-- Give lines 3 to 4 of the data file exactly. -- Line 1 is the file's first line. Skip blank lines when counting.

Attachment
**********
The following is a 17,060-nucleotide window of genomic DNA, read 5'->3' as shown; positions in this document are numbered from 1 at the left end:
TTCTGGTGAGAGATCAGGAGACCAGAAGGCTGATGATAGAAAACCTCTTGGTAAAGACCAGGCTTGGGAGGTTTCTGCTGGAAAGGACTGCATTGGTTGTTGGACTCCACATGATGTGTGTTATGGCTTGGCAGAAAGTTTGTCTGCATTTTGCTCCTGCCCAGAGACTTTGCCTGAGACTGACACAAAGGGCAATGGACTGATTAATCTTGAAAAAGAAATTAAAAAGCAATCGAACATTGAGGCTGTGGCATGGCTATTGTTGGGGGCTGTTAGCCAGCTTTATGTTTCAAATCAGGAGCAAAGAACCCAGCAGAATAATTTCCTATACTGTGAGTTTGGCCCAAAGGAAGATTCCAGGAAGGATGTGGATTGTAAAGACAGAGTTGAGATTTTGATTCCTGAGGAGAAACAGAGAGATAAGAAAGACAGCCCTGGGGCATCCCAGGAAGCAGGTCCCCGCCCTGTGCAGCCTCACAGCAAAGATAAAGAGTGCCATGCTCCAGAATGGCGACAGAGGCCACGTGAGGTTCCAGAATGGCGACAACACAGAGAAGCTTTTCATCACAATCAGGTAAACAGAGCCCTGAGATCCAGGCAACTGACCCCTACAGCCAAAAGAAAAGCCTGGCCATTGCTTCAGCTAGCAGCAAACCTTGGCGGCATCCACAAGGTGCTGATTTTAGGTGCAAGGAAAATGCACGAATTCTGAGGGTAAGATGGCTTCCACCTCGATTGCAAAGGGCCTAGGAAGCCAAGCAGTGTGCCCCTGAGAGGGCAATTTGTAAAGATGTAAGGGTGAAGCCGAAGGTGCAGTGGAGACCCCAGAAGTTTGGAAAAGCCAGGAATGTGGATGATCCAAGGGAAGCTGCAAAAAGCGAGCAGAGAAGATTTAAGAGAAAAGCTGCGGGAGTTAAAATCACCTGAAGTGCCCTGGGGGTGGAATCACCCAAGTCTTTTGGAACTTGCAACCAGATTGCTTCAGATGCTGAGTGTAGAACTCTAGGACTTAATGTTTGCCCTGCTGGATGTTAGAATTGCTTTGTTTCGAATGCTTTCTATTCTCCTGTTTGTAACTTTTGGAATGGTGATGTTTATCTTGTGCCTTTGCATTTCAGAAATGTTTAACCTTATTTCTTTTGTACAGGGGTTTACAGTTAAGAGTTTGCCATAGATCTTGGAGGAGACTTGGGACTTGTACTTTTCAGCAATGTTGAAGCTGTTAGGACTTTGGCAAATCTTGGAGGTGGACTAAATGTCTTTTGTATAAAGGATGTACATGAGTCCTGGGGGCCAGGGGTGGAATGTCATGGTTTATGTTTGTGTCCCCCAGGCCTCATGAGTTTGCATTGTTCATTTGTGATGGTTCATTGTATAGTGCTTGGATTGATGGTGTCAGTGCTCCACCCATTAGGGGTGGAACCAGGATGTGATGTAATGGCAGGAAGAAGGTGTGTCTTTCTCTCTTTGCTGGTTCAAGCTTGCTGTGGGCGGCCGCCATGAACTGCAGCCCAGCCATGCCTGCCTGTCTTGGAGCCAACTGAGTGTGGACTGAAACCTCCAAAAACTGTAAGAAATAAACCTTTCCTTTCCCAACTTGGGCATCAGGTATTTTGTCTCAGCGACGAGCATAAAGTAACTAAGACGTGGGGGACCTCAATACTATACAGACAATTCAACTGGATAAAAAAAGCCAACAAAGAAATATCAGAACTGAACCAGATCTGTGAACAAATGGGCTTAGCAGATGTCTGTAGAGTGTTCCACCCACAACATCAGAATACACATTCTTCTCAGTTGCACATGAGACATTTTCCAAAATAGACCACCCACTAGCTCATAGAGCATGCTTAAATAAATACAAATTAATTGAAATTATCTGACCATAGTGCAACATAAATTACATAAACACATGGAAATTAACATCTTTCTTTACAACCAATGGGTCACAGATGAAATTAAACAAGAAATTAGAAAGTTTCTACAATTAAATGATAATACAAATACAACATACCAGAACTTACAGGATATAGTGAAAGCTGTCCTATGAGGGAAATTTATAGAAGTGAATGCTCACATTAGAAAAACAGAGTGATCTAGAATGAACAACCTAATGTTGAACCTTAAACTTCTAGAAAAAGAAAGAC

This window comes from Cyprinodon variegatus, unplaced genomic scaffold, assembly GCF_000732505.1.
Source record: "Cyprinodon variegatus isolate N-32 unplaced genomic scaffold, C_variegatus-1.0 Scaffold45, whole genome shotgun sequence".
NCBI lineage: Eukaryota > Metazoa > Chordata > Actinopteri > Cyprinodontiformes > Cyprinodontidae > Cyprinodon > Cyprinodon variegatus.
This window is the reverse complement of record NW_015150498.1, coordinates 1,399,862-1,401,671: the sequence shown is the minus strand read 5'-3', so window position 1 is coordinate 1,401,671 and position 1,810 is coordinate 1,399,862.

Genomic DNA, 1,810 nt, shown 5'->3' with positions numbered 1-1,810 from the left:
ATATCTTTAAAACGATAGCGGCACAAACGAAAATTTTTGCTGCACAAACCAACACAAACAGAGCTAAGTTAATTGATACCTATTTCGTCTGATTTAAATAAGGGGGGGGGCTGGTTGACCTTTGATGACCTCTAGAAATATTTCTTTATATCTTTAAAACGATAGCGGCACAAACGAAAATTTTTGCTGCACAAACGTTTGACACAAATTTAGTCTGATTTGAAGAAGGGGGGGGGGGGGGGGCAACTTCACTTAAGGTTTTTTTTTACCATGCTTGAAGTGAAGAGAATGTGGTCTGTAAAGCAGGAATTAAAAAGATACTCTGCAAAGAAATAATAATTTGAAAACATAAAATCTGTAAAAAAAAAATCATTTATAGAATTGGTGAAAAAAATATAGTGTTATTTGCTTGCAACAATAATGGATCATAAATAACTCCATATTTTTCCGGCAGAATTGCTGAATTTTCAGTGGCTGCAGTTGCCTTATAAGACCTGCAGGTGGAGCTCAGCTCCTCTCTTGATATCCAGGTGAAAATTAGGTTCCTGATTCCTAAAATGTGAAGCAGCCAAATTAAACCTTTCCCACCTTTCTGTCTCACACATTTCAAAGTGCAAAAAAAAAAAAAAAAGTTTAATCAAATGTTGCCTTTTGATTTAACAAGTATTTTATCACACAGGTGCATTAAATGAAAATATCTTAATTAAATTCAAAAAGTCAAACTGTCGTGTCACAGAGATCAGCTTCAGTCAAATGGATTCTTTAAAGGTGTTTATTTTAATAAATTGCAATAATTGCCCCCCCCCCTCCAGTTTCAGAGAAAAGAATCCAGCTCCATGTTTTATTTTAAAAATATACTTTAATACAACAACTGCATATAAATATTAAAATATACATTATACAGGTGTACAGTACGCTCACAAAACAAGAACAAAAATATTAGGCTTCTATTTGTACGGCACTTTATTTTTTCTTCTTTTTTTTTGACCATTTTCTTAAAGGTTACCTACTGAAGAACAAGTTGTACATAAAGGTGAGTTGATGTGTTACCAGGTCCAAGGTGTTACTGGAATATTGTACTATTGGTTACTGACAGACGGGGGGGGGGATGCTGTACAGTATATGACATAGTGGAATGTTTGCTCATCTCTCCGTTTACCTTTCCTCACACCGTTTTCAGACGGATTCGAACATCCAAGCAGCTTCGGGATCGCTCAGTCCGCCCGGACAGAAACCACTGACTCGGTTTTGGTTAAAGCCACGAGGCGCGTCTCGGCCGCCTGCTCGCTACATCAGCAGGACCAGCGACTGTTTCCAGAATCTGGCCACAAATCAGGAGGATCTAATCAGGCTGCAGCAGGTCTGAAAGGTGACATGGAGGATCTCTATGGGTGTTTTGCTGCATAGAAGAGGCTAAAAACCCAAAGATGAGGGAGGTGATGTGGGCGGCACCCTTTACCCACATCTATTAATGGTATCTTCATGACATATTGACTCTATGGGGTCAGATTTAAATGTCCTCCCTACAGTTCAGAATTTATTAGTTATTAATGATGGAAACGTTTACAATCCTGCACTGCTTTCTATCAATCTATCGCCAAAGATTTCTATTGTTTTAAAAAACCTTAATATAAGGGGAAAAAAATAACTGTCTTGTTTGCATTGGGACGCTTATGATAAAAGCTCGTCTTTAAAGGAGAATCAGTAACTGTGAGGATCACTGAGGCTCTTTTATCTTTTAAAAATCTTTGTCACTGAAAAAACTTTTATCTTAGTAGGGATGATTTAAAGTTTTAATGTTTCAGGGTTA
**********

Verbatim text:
This window comes from Cyprinodon variegatus, unplaced genomic scaffold, assembly GCF_000732505.1.
Source record: "Cyprinodon variegatus isolate N-32 unplaced genomic scaffold, C_variegatus-1.0 Scaffold45, whole genome shotgun sequence".